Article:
Tomato plants LOVE warm soil! (If you put down plastic mulch for a few days or up to two weeks before you transplant your tomatoes or peppers, they will love the extra warmth, and you can transplant right through the plastic if you want to!). Mulch will shade the soil mid-summer and keep it cool, as well as deterring weed growth, conserving water and looking pretty. Mulch also helps to keep soil-borne diseases from splashing onto the plants when they are being watered. It is well worth the little bit of extra effort, and the rewards more than pay for the cost. If you are planting a fall crop, the soil is already warm enough, so you can mulch as you plant. Another option is to use the Gardeneer Tomato Tray. It also prevents weeds right around the plant but with the added bonus of being able to add a fertilizer like Tomato-tone® directly to the roots where your plants can more efficiently use it. Just use the recommended amount and add water to the reservoir to gently feed. Tomato-tone® will not force rapid growth, but will provide the essential nutrients necessary to optimize the production and quality of your tomatoes.
Once your tomato plants are 2.5 to 3 feet tall, remove the bottom set of leaves using a sharp pair of scissors; you don't want to tear them off, leaving a wound for diseases or pests to enter. These leaves get the least amount of sun and will eventually yellow and die anyway and are almost always the first to develop fungus.
You may also start to see tiny stems and leaves (called suckers) starting to grow at the joints of the main branches and/or from the bottom of the main stem. Pinch these off; they will take energy away from the rest of the plant and prevent your tomatoes from growing to their full potential. If, after fruit starts to develop, you notice that your plants are exceptionally bushy, it is also okay to prune a few leaves in order for the sun to reach the fruit, but go easy. The leaves, through the process of photosynthesis, are providing valuable sugars to your tomatoes, giving them that wonderful flavor.
Watering regularly, both when your plants are becoming established and once they mature, is one of the tricks to having beautiful, blemish-free tomatoes. Irregular watering is a contributing factor to blossom end rot, dropped blossoms and cracked fruit.
Keep tomatoes moist, but not wet, during the first 2 to 3 weeks, then start a regular deep-watering regimen. Watering deeply allows the roots to take better hold. It all depends upon your soil conditions, whether or not you mulch, and of course, the moisture you are receiving from Mother Nature, but a good rule of thumb in an average year is to thoroughly soak sandy soils every four to five days, soaking heavier soils and clay every seven to ten days. You want the soil to be moist at a depth of 6 to 8 inches.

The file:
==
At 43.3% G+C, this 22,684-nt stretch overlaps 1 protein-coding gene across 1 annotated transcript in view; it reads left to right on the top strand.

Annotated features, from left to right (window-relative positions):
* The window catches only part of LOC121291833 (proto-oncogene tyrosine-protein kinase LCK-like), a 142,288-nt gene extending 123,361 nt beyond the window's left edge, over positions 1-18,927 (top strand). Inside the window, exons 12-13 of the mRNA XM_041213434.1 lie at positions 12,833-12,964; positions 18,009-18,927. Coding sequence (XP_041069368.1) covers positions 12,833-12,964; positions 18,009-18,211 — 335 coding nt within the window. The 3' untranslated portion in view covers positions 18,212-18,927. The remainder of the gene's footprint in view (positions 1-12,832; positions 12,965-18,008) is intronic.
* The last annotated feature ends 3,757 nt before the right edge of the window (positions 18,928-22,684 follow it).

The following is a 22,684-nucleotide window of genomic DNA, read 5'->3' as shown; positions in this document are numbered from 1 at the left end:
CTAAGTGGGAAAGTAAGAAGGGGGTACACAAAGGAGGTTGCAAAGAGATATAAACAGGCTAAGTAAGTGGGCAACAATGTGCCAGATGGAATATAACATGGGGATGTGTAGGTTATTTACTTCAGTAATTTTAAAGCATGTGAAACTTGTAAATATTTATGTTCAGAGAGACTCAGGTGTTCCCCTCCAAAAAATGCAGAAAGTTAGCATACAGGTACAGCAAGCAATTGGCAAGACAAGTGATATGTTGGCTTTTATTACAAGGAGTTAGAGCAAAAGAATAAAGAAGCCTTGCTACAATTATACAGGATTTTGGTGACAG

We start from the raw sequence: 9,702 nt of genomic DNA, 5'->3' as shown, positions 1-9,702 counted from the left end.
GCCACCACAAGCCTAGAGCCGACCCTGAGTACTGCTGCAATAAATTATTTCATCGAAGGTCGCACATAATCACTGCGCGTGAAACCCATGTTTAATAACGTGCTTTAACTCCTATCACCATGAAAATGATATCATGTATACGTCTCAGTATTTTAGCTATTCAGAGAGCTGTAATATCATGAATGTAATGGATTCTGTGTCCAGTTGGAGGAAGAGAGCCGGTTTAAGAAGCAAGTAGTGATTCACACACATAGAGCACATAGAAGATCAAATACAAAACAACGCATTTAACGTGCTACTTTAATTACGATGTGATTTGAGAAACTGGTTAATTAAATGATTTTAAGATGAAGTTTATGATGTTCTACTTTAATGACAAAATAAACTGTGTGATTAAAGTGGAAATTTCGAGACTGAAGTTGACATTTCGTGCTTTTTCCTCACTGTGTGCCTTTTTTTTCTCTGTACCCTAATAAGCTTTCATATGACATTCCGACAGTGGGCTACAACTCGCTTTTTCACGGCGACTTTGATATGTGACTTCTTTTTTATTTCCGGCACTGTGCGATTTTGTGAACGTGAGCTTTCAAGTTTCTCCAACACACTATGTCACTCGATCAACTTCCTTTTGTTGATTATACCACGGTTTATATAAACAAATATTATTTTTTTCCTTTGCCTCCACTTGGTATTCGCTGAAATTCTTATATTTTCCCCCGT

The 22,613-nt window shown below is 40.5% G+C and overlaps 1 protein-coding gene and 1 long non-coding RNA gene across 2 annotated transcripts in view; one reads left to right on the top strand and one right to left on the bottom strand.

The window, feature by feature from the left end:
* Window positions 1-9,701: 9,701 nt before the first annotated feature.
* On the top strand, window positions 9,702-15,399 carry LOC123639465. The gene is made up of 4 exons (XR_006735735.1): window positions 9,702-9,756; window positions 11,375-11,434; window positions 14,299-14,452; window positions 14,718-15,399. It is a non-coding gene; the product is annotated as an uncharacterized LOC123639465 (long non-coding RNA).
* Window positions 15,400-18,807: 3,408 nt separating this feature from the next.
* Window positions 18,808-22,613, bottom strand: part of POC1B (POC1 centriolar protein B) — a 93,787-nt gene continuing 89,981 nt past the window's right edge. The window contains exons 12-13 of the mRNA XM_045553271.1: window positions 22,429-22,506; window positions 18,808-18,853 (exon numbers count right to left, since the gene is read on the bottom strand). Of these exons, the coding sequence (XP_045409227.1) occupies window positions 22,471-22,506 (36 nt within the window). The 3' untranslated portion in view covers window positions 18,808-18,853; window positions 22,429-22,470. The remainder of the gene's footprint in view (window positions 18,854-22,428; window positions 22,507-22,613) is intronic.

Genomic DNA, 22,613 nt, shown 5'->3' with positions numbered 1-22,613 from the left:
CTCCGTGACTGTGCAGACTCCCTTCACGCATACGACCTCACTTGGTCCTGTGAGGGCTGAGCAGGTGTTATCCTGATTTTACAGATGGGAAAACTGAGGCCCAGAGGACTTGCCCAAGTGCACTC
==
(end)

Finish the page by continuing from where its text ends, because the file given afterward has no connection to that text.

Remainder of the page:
If you are growing your tomatoes in containers, the watering requirements will be very different. Your containers should have good drainage. You can still water them deeply, but the time-span will be shorter between waterings. The absolute easiest way to determine the moisture content of your soil at any given time is with a moisture tester. They are really inexpensive and you can get one that tests for pH, moisture, fertility and sunlight, or one that tests just for moisture. Many people new to gardening have found these to be an invaluable tool.
It is perfectly normal for the leaves on your tomato plants to wilt a little in the hottest part of the day. They will normally perk up overnight. If they are wilted first thing in the morning, water them quickly. And always water early in the day. Tomato plants should not be wet overnight and watering during the hottest part of the afternoon results in evaporation, a real waste of our natural resources.
If you make it a practice to check your garden regularly, you will get a quick jump on eliminating tomato horned worms or discovering a fungal infection.
Blight, the most common fungal disease for tomatoes, is actually preventable with the application of Serenade Garden Disease Control. Approved and recommended by the Organic Materials Review Institute (OMRI), it safely controls many fungal, foliar and bacterial diseases on your tomatoes and in your garden with absolutely no harm being done to you, your family, your pets or livestock, or the environment.
You might benefit from reading The 10 Most Common Tomato Plant Problems, in our blog section. This article covers the 10 most common problems, how to recognize them, how to treat them and most importantly, how to prevent them.
Once your tomatoes start to turn from green to yellow, some fruits will ripen very quickly, especially the cherry or grape varieties. If air temperatures are over 100, you may want to pick the fruit before it is completely ripe. Sometimes extreme heat can cause cracking, and although that doesn't mean the fruit is no good, it will look much better if you let it ripen on the kitchen counter. Don't refrigerate tomatoes, if you want them to retain that just-picked sweetness!